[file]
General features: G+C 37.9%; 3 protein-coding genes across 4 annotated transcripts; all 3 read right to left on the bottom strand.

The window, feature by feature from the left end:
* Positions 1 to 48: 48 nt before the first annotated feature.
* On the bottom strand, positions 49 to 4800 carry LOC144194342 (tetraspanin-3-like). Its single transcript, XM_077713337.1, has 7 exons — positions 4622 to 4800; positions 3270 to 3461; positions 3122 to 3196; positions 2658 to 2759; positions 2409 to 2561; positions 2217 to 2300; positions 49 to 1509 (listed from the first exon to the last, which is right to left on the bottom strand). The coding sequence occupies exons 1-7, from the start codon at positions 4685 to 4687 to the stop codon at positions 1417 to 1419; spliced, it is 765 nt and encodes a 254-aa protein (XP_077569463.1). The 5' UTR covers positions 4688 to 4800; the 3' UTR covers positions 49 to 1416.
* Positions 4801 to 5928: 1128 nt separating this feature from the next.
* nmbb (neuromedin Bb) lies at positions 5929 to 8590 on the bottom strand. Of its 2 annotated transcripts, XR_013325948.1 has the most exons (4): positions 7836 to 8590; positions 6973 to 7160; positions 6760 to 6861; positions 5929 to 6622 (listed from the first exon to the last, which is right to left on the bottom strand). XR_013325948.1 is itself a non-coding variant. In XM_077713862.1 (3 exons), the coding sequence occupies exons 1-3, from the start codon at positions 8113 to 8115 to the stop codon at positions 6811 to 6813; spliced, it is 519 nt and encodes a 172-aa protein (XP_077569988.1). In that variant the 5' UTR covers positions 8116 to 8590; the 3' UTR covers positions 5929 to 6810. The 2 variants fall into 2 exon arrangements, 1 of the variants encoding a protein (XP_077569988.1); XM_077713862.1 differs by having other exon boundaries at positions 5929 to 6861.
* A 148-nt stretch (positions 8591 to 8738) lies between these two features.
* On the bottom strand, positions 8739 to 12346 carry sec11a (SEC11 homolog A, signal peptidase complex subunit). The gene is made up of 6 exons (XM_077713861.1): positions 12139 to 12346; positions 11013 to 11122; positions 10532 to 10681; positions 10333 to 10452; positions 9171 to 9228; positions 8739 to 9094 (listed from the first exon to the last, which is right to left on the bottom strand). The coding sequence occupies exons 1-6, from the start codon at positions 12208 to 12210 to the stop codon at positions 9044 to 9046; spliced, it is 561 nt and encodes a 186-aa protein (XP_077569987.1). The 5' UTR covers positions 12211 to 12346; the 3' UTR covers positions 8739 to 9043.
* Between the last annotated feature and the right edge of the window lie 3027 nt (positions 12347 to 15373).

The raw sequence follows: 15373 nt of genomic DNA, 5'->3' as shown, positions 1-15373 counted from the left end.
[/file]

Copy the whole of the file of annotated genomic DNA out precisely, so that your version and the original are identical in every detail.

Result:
General features: G+C 37.9%; 3 protein-coding genes across 4 annotated transcripts; all 3 read right to left on the bottom strand.

The window, feature by feature from the left end:
* Positions 1 to 48: 48 nt before the first annotated feature.
* On the bottom strand, positions 49 to 4800 carry LOC144194342 (tetraspanin-3-like). Its single transcript, XM_077713337.1, has 7 exons — positions 4622 to 4800; positions 3270 to 3461; positions 3122 to 3196; positions 2658 to 2759; positions 2409 to 2561; positions 2217 to 2300; positions 49 to 1509 (listed from the first exon to the last, which is right to left on the bottom strand). The coding sequence occupies exons 1-7, from the start codon at positions 4685 to 4687 to the stop codon at positions 1417 to 1419; spliced, it is 765 nt and encodes a 254-aa protein (XP_077569463.1). The 5' UTR covers positions 4688 to 4800; the 3' UTR covers positions 49 to 1416.
* Positions 4801 to 5928: 1128 nt separating this feature from the next.
* nmbb (neuromedin Bb) lies at positions 5929 to 8590 on the bottom strand. Of its 2 annotated transcripts, XR_013325948.1 has the most exons (4): positions 7836 to 8590; positions 6973 to 7160; positions 6760 to 6861; positions 5929 to 6622 (listed from the first exon to the last, which is right to left on the bottom strand). XR_013325948.1 is itself a non-coding variant. In XM_077713862.1 (3 exons), the coding sequence occupies exons 1-3, from the start codon at positions 8113 to 8115 to the stop codon at positions 6811 to 6813; spliced, it is 519 nt and encodes a 172-aa protein (XP_077569988.1). In that variant the 5' UTR covers positions 8116 to 8590; the 3' UTR covers positions 5929 to 6810. The 2 variants fall into 2 exon arrangements, 1 of the variants encoding a protein (XP_077569988.1); XM_077713862.1 differs by having other exon boundaries at positions 5929 to 6861.
* A 148-nt stretch (positions 8591 to 8738) lies between these two features.
* On the bottom strand, positions 8739 to 12346 carry sec11a (SEC11 homolog A, signal peptidase complex subunit). The gene is made up of 6 exons (XM_077713861.1): positions 12139 to 12346; positions 11013 to 11122; positions 10532 to 10681; positions 10333 to 10452; positions 9171 to 9228; positions 8739 to 9094 (listed from the first exon to the last, which is right to left on the bottom strand). The coding sequence occupies exons 1-6, from the start codon at positions 12208 to 12210 to the stop codon at positions 9044 to 9046; spliced, it is 561 nt and encodes a 186-aa protein (XP_077569987.1). The 5' UTR covers positions 12211 to 12346; the 3' UTR covers positions 8739 to 9043.
* Between the last annotated feature and the right edge of the window lie 3027 nt (positions 12347 to 15373).

The raw sequence follows: 15373 nt of genomic DNA, 5'->3' as shown, positions 1-15373 counted from the left end.